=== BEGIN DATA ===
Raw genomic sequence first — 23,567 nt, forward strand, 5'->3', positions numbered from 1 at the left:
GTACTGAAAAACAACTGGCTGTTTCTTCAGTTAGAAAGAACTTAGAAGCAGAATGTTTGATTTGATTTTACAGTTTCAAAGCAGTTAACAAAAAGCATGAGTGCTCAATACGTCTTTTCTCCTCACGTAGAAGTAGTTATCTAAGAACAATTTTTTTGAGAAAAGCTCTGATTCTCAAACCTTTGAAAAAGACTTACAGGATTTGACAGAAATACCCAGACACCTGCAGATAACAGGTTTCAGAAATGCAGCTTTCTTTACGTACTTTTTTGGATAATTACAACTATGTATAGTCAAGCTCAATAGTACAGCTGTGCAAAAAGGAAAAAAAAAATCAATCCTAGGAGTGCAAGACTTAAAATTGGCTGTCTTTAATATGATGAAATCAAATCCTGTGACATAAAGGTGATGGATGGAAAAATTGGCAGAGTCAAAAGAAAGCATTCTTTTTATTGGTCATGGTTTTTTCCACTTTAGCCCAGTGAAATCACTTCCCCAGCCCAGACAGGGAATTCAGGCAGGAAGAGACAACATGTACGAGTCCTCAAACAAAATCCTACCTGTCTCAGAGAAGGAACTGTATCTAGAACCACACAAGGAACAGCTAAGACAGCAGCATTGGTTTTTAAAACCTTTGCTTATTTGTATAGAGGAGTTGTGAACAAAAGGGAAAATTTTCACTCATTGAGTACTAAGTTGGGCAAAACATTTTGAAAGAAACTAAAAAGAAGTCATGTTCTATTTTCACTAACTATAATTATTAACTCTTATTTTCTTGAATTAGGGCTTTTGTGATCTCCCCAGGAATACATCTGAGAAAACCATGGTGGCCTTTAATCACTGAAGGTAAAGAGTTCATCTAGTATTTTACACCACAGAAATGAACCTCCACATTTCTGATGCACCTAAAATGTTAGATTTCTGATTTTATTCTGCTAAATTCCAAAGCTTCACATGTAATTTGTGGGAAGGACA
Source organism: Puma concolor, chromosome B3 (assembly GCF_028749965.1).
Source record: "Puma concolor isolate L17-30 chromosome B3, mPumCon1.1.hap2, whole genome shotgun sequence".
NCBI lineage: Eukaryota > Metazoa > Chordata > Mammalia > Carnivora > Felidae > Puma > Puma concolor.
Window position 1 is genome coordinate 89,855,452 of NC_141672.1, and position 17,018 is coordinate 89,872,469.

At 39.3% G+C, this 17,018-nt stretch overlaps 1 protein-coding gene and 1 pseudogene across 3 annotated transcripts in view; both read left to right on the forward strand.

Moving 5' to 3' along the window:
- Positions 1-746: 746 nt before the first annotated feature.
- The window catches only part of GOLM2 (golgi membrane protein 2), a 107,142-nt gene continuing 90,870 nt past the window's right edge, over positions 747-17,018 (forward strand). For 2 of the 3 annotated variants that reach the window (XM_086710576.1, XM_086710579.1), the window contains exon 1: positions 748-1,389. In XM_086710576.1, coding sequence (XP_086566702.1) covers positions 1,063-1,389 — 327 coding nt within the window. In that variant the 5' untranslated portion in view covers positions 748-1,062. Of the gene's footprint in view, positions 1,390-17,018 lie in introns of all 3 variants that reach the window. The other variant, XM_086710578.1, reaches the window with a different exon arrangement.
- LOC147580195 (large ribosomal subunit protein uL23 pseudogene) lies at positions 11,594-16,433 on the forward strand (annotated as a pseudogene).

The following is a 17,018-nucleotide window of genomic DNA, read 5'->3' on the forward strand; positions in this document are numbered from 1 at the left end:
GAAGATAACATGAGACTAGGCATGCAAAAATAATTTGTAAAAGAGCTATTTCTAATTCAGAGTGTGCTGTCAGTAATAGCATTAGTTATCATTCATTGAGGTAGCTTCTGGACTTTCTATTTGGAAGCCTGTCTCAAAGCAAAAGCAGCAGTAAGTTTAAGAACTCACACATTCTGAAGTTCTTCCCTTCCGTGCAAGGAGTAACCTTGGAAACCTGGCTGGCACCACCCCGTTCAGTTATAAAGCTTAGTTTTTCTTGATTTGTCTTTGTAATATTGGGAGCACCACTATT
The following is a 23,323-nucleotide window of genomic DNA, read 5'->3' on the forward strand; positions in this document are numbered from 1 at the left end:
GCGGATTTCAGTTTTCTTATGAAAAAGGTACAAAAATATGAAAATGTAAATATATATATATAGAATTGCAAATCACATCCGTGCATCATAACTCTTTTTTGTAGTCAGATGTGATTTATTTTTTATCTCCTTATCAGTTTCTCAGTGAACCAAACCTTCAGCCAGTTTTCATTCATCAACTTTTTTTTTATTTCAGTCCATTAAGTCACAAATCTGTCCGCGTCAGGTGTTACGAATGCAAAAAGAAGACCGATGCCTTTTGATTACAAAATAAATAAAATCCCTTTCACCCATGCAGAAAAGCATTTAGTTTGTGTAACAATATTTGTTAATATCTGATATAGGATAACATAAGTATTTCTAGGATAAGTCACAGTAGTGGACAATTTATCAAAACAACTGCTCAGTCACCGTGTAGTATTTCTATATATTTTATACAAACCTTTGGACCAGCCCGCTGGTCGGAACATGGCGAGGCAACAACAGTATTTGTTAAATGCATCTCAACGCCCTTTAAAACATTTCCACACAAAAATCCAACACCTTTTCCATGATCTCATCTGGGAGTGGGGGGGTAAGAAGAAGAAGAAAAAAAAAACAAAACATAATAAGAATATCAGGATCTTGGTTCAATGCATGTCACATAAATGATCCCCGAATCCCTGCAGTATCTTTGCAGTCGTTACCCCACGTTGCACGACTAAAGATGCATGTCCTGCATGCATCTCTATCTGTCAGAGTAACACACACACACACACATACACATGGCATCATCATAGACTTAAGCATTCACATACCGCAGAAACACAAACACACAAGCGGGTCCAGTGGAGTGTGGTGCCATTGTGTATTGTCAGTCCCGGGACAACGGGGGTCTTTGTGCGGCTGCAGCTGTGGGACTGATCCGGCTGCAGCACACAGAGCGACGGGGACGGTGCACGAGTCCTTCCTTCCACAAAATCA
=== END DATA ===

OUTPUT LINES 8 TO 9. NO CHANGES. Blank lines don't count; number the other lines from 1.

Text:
Moving 5' to 3' along the window:
- Positions 1-746: 746 nt before the first annotated feature.